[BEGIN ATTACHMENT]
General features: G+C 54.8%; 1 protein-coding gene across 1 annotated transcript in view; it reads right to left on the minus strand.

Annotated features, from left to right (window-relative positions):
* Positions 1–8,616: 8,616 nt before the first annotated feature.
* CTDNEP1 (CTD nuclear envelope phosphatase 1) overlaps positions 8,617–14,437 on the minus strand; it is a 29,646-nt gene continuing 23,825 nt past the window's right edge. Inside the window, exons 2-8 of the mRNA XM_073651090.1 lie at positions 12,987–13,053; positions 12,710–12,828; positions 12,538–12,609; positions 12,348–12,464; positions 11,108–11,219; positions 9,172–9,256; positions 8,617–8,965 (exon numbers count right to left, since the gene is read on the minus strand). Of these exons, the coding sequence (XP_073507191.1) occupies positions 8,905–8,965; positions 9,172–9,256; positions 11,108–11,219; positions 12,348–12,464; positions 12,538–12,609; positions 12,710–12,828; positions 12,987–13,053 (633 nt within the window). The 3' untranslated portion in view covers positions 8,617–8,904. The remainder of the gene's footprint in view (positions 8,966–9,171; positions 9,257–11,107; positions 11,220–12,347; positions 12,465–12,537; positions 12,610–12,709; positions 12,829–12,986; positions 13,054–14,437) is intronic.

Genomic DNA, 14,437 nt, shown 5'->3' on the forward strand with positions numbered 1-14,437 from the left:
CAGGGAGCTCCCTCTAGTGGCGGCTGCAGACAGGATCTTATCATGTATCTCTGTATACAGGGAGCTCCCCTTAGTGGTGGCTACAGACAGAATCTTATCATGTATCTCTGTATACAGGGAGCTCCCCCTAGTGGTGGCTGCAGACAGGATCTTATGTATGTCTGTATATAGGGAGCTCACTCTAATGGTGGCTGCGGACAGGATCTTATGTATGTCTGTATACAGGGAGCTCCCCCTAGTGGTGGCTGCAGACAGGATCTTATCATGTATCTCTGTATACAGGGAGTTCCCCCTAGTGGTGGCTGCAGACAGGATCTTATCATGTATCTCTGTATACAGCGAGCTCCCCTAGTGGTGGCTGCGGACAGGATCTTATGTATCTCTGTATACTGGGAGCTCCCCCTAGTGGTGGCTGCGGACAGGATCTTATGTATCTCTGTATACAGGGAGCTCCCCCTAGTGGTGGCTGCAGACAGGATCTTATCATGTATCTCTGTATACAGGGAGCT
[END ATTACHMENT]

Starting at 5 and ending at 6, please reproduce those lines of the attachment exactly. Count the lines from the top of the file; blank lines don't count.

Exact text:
Genomic DNA, 14,437 nt, shown 5'->3' on the forward strand with positions numbered 1-14,437 from the left:
CAGGGAGCTCCCTCTAGTGGCGGCTGCAGACAGGATCTTATCATGTATCTCTGTATACAGGGAGCTCCCCTTAGTGGTGGCTACAGACAGAATCTTATCATGTATCTCTGTATACAGGGAGCTCCCCCTAGTGGTGGCTGCAGACAGGATCTTATGTATGTCTGTATATAGGGAGCTCACTCTAATGGTGGCTGCGGACAGGATCTTATGTATGTCTGTATACAGGGAGCTCCCCCTAGTGGTGGCTGCAGACAGGATCTTATCATGTATCTCTGTATACAGGGAGTTCCCCCTAGTGGTGGCTGCAGACAGGATCTTATCATGTATCTCTGTATACAGCGAGCTCCCCTAGTGGTGGCTGCGGACAGGATCTTATGTATCTCTGTATACTGGGAGCTCCCCCTAGTGGTGGCTGCGGACAGGATCTTATGTATCTCTGTATACAGGGAGCTCCCCCTAGTGGTGGCTGCAGACAGGATCTTATCATGTATCTCTGTATACAGGGAGCT